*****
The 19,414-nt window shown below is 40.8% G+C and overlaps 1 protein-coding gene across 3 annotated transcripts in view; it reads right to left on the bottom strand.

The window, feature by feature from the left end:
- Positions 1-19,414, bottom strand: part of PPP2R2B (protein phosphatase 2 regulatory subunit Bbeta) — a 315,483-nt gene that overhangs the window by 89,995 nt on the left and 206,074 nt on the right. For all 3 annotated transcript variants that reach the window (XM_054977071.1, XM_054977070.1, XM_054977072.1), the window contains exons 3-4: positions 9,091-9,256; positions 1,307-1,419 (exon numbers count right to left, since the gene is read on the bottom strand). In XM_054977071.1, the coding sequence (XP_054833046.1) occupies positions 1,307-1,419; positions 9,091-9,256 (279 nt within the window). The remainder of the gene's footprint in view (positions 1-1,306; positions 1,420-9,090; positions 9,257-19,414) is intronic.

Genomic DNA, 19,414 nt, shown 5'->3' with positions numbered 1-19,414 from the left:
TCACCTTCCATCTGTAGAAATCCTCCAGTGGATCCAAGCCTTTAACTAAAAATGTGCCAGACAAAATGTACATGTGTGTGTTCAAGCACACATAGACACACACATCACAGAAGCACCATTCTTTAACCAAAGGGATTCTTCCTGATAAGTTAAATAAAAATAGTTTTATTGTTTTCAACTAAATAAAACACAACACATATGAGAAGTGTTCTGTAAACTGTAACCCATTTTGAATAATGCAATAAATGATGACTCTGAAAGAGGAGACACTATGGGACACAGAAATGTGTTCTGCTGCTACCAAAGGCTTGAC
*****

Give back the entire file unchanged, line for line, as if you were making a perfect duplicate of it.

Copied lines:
The 19,414-nt window shown below is 40.8% G+C and overlaps 1 protein-coding gene across 3 annotated transcripts in view; it reads right to left on the bottom strand.

The window, feature by feature from the left end:
- Positions 1-19,414, bottom strand: part of PPP2R2B (protein phosphatase 2 regulatory subunit Bbeta) — a 315,483-nt gene that overhangs the window by 89,995 nt on the left and 206,074 nt on the right. For all 3 annotated transcript variants that reach the window (XM_054977071.1, XM_054977070.1, XM_054977072.1), the window contains exons 3-4: positions 9,091-9,256; positions 1,307-1,419 (exon numbers count right to left, since the gene is read on the bottom strand). In XM_054977071.1, the coding sequence (XP_054833046.1) occupies positions 1,307-1,419; positions 9,091-9,256 (279 nt within the window). The remainder of the gene's footprint in view (positions 1-1,306; positions 1,420-9,090; positions 9,257-19,414) is intronic.

Genomic DNA, 19,414 nt, shown 5'->3' with positions numbered 1-19,414 from the left:
TCACCTTCCATCTGTAGAAATCCTCCAGTGGATCCAAGCCTTTAACTAAAAATGTGCCAGACAAAATGTACATGTGTGTGTTCAAGCACACATAGACACACACATCACAGAAGCACCATTCTTTAACCAAAGGGATTCTTCCTGATAAGTTAAATAAAAATAGTTTTATTGTTTTCAACTAAATAAAACACAACACATATGAGAAGTGTTCTGTAAACTGTAACCCATTTTGAATAATGCAATAAATGATGACTCTGAAAGAGGAGACACTATGGGACACAGAAATGTGTTCTGCTGCTACCAAAGGCTTGAC